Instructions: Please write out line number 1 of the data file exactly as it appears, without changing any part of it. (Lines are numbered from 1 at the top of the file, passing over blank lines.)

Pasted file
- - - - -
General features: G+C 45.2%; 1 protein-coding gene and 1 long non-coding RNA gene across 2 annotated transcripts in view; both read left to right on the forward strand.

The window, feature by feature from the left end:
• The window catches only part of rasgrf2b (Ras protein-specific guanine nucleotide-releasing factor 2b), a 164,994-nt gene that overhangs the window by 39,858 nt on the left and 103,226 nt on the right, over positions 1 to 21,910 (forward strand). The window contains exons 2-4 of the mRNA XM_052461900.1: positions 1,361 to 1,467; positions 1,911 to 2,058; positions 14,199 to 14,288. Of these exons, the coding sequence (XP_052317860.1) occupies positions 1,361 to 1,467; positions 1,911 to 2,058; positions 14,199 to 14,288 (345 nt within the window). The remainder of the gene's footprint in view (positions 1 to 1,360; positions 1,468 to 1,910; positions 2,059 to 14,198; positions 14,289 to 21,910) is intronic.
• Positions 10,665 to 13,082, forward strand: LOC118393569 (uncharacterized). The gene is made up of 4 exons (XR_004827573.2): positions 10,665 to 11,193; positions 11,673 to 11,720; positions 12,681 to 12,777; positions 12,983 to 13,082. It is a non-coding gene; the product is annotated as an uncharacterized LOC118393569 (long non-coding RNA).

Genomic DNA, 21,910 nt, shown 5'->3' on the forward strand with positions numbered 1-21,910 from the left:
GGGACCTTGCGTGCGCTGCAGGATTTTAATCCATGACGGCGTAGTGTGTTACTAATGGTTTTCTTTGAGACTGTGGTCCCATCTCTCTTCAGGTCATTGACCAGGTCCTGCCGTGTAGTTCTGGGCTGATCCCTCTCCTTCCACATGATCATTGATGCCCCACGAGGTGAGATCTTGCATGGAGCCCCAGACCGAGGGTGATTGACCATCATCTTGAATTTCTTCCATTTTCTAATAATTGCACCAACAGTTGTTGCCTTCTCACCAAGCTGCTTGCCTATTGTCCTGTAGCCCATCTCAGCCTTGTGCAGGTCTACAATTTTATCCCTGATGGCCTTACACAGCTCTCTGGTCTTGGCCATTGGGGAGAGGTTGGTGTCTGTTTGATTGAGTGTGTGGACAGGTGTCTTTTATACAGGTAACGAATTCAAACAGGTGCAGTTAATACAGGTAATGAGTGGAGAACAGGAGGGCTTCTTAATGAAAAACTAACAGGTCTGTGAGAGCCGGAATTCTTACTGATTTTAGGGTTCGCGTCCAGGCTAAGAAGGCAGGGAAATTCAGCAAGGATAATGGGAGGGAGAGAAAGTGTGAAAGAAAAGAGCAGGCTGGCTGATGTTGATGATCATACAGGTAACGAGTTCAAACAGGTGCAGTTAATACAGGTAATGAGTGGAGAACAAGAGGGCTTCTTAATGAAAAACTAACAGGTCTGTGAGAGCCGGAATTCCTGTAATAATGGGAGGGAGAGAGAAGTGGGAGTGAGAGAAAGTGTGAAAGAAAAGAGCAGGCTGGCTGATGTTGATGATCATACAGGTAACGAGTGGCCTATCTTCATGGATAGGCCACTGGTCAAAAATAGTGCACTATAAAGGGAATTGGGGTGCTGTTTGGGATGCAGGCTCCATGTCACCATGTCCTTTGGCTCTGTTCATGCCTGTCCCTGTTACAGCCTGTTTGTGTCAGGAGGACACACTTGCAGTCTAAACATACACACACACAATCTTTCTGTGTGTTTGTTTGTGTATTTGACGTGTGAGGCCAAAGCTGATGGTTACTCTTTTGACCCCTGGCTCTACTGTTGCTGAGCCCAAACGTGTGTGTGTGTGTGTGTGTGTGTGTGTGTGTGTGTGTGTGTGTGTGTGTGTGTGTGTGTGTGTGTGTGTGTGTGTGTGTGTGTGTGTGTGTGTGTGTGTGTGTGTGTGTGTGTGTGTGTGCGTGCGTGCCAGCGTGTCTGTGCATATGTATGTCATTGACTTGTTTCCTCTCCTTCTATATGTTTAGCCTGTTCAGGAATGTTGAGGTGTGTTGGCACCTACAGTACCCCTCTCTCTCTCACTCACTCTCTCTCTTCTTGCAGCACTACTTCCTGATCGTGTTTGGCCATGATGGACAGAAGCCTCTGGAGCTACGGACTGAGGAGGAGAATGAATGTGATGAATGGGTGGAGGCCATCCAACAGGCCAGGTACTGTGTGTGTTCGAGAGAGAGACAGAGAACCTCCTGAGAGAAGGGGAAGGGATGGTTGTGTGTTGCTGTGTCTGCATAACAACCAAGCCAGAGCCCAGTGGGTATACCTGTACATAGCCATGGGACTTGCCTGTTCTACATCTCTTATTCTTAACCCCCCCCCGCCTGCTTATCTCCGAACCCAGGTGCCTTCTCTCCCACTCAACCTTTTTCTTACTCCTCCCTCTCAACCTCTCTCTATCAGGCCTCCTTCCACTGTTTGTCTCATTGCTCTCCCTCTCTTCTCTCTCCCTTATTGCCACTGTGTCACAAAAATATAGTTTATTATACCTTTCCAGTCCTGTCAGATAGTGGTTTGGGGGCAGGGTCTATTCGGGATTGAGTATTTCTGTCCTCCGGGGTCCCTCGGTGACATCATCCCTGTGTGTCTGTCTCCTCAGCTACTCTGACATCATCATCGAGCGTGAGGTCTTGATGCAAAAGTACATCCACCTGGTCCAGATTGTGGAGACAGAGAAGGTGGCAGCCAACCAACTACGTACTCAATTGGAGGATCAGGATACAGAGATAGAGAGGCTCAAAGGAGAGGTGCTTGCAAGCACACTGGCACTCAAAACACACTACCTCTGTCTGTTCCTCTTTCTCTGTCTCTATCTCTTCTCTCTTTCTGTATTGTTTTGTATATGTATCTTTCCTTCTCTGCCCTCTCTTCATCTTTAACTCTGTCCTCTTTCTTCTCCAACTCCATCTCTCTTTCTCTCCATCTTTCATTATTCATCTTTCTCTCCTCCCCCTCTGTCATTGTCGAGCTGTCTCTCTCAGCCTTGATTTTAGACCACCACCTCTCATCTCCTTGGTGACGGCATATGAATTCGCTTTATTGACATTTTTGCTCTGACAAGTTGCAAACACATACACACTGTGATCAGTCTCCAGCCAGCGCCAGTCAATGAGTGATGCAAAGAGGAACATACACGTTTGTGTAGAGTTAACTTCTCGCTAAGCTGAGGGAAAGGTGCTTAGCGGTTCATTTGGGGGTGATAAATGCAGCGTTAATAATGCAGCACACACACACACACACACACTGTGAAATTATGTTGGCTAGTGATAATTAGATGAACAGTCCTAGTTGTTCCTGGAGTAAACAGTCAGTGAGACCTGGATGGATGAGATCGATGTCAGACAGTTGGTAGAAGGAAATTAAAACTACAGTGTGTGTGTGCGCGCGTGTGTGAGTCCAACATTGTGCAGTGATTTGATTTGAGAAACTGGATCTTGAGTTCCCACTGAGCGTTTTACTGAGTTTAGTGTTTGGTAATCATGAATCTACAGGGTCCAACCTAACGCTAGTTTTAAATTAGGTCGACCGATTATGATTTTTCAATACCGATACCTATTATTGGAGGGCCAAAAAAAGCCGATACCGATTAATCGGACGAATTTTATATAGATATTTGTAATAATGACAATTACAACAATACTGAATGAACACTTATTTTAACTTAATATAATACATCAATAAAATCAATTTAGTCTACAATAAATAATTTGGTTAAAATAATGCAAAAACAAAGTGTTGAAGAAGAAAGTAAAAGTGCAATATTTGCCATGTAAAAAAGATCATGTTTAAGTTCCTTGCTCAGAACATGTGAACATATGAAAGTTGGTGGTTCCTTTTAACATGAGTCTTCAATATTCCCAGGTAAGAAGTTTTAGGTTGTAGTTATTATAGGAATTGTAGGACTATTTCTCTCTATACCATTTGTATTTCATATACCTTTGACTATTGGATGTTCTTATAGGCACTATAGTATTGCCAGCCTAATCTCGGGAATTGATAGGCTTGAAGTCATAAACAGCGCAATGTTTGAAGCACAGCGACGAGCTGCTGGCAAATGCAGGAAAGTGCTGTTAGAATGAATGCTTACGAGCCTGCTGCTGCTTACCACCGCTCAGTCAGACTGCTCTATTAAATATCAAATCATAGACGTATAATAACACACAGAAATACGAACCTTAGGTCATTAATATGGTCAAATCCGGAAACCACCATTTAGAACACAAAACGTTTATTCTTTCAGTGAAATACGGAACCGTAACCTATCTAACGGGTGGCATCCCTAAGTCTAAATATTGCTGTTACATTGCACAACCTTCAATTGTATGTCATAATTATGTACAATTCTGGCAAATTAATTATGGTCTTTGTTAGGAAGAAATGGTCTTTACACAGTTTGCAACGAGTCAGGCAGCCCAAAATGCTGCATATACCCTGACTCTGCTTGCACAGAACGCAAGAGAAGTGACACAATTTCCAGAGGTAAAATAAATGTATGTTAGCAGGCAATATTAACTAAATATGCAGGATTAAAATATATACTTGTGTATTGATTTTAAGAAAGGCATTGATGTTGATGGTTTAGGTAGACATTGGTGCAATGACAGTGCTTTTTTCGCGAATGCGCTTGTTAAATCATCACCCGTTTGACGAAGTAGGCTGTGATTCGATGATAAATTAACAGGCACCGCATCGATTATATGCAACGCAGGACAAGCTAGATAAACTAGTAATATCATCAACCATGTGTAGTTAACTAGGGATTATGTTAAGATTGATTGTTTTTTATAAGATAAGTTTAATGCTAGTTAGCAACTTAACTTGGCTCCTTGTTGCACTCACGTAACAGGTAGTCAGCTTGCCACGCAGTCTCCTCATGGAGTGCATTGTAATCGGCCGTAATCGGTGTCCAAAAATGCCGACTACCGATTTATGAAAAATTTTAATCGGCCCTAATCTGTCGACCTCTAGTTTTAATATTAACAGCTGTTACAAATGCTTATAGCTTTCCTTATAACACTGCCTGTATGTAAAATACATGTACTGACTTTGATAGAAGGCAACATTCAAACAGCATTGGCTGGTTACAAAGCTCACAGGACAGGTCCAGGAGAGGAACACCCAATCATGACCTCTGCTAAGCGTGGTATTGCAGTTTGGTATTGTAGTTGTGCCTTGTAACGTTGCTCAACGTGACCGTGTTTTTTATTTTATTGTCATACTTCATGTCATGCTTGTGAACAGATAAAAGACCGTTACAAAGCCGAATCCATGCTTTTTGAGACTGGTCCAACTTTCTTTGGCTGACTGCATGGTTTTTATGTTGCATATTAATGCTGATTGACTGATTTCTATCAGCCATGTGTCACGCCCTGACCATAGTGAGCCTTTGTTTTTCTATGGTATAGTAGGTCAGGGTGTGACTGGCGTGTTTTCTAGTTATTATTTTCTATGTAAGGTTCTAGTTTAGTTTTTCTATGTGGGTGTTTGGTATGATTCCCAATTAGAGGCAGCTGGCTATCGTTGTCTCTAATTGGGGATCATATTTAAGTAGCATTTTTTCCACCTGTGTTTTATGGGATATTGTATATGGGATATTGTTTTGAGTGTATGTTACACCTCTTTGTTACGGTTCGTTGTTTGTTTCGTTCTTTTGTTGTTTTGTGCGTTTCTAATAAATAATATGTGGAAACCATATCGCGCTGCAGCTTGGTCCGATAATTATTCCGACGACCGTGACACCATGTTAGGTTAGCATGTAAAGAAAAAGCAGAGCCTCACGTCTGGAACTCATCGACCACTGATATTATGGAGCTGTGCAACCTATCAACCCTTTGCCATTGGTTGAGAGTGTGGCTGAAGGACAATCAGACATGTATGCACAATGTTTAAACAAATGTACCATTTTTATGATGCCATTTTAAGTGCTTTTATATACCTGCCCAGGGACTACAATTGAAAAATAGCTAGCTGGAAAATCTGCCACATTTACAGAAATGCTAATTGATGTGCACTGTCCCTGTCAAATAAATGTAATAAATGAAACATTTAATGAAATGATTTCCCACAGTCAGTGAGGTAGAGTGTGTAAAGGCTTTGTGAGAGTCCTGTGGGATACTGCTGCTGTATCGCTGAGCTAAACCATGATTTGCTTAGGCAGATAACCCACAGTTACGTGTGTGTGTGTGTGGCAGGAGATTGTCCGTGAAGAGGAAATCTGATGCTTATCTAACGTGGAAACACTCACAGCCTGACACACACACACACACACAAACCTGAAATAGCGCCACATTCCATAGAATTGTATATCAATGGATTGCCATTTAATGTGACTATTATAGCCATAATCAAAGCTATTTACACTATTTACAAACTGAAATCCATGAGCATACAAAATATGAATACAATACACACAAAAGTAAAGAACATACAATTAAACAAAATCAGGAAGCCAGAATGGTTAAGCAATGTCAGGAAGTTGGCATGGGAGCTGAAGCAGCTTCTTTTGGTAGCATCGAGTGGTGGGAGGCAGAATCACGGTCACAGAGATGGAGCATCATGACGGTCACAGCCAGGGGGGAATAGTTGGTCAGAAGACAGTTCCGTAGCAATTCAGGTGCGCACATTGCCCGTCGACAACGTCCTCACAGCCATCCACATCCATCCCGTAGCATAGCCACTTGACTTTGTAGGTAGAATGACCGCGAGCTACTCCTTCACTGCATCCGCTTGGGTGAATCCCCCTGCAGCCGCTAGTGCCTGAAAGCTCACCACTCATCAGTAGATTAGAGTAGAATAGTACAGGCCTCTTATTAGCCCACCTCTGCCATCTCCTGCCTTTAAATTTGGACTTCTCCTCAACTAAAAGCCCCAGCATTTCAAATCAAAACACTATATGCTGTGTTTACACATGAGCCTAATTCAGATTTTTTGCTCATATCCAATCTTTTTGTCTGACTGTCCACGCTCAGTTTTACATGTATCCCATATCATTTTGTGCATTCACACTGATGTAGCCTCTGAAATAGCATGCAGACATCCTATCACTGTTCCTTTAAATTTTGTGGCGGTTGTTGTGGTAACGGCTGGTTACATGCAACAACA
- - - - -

General features: G+C 45.2%; 1 protein-coding gene and 1 long non-coding RNA gene across 2 annotated transcripts in view; both read left to right on the forward strand.